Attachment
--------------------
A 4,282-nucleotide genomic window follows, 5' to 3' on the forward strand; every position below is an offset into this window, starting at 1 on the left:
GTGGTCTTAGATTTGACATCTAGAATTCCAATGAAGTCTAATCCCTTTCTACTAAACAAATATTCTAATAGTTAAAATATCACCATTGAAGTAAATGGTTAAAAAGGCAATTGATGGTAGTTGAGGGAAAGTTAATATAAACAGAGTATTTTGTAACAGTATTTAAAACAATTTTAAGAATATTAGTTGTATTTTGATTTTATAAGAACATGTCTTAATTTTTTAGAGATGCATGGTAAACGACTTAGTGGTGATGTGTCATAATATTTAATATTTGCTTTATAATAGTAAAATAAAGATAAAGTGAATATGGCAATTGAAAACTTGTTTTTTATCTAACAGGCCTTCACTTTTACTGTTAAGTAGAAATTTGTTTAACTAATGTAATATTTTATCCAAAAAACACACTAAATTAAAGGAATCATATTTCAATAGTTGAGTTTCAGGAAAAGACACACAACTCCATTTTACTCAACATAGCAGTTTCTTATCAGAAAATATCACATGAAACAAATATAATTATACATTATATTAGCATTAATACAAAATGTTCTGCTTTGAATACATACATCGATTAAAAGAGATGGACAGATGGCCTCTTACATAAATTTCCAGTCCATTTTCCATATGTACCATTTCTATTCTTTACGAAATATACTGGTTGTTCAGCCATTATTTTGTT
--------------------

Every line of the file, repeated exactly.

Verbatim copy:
A 4,282-nucleotide genomic window follows, 5' to 3' on the forward strand; every position below is an offset into this window, starting at 1 on the left:
GTGGTCTTAGATTTGACATCTAGAATTCCAATGAAGTCTAATCCCTTTCTACTAAACAAATATTCTAATAGTTAAAATATCACCATTGAAGTAAATGGTTAAAAAGGCAATTGATGGTAGTTGAGGGAAAGTTAATATAAACAGAGTATTTTGTAACAGTATTTAAAACAATTTTAAGAATATTAGTTGTATTTTGATTTTATAAGAACATGTCTTAATTTTTTAGAGATGCATGGTAAACGACTTAGTGGTGATGTGTCATAATATTTAATATTTGCTTTATAATAGTAAAATAAAGATAAAGTGAATATGGCAATTGAAAACTTGTTTTTTATCTAACAGGCCTTCACTTTTACTGTTAAGTAGAAATTTGTTTAACTAATGTAATATTTTATCCAAAAAACACACTAAATTAAAGGAATCATATTTCAATAGTTGAGTTTCAGGAAAAGACACACAACTCCATTTTACTCAACATAGCAGTTTCTTATCAGAAAATATCACATGAAACAAATATAATTATACATTATATTAGCATTAATACAAAATGTTCTGCTTTGAATACATACATCGATTAAAAGAGATGGACAGATGGCCTCTTACATAAATTTCCAGTCCATTTTCCATATGTACCATTTCTATTCTTTACGAAATATACTGGTTGTTCAGCCATTATTTTGTT